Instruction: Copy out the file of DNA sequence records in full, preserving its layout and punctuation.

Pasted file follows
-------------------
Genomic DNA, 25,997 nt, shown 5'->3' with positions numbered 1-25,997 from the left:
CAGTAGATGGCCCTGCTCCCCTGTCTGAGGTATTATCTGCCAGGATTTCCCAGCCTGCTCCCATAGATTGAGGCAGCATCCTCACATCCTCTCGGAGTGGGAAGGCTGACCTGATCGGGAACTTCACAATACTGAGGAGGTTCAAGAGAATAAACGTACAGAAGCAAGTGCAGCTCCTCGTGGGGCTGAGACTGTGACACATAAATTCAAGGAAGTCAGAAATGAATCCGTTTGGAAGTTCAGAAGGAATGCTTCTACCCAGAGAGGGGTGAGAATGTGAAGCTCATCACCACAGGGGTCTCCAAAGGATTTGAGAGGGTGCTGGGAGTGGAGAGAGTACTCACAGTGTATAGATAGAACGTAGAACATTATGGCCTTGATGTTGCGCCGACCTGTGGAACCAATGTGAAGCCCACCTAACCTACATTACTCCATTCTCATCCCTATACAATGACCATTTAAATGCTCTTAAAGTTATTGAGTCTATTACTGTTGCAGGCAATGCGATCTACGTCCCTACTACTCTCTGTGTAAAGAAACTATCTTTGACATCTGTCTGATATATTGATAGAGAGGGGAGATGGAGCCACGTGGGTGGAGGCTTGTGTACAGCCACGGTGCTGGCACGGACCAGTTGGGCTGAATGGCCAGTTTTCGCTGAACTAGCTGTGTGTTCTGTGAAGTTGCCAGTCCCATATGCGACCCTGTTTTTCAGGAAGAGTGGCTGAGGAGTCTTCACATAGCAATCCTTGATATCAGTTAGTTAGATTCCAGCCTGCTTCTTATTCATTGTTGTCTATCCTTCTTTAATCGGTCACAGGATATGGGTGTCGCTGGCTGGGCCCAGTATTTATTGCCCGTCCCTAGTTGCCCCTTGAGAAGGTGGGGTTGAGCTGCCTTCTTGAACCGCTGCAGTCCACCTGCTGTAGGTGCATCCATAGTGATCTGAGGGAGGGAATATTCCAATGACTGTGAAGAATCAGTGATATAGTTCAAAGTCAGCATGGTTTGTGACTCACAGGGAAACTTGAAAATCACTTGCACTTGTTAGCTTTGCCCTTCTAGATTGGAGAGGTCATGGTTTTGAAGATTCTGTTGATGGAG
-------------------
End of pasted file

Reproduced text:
Genomic DNA, 25,997 nt, shown 5'->3' with positions numbered 1-25,997 from the left:
CAGTAGATGGCCCTGCTCCCCTGTCTGAGGTATTATCTGCCAGGATTTCCCAGCCTGCTCCCATAGATTGAGGCAGCATCCTCACATCCTCTCGGAGTGGGAAGGCTGACCTGATCGGGAACTTCACAATACTGAGGAGGTTCAAGAGAATAAACGTACAGAAGCAAGTGCAGCTCCTCGTGGGGCTGAGACTGTGACACATAAATTCAAGGAAGTCAGAAATGAATCCGTTTGGAAGTTCAGAAGGAATGCTTCTACCCAGAGAGGGGTGAGAATGTGAAGCTCATCACCACAGGGGTCTCCAAAGGATTTGAGAGGGTGCTGGGAGTGGAGAGAGTACTCACAGTGTATAGATAGAACGTAGAACATTATGGCCTTGATGTTGCGCCGACCTGTGGAACCAATGTGAAGCCCACCTAACCTACATTACTCCATTCTCATCCCTATACAATGACCATTTAAATGCTCTTAAAGTTATTGAGTCTATTACTGTTGCAGGCAATGCGATCTACGTCCCTACTACTCTCTGTGTAAAGAAACTATCTTTGACATCTGTCTGATATATTGATAGAGAGGGGAGATGGAGCCACGTGGGTGGAGGCTTGTGTACAGCCACGGTGCTGGCACGGACCAGTTGGGCTGAATGGCCAGTTTTCGCTGAACTAGCTGTGTGTTCTGTGAAGTTGCCAGTCCCATATGCGACCCTGTTTTTCAGGAAGAGTGGCTGAGGAGTCTTCACATAGCAATCCTTGATATCAGTTAGTTAGATTCCAGCCTGCTTCTTATTCATTGTTGTCTATCCTTCTTTAATCGGTCACAGGATATGGGTGTCGCTGGCTGGGCCCAGTATTTATTGCCCGTCCCTAGTTGCCCCTTGAGAAGGTGGGGTTGAGCTGCCTTCTTGAACCGCTGCAGTCCACCTGCTGTAGGTGCATCCATAGTGATCTGAGGGAGGGAATATTCCAATGACTGTGAAGAATCAGTGATATAGTTCAAAGTCAGCATGGTTTGTGACTCACAGGGAAACTTGAAAATCACTTGCACTTGTTAGCTTTGCCCTTCTAGATTGGAGAGGTCATGGTTTTGAAGATTCTGTTGATGGAG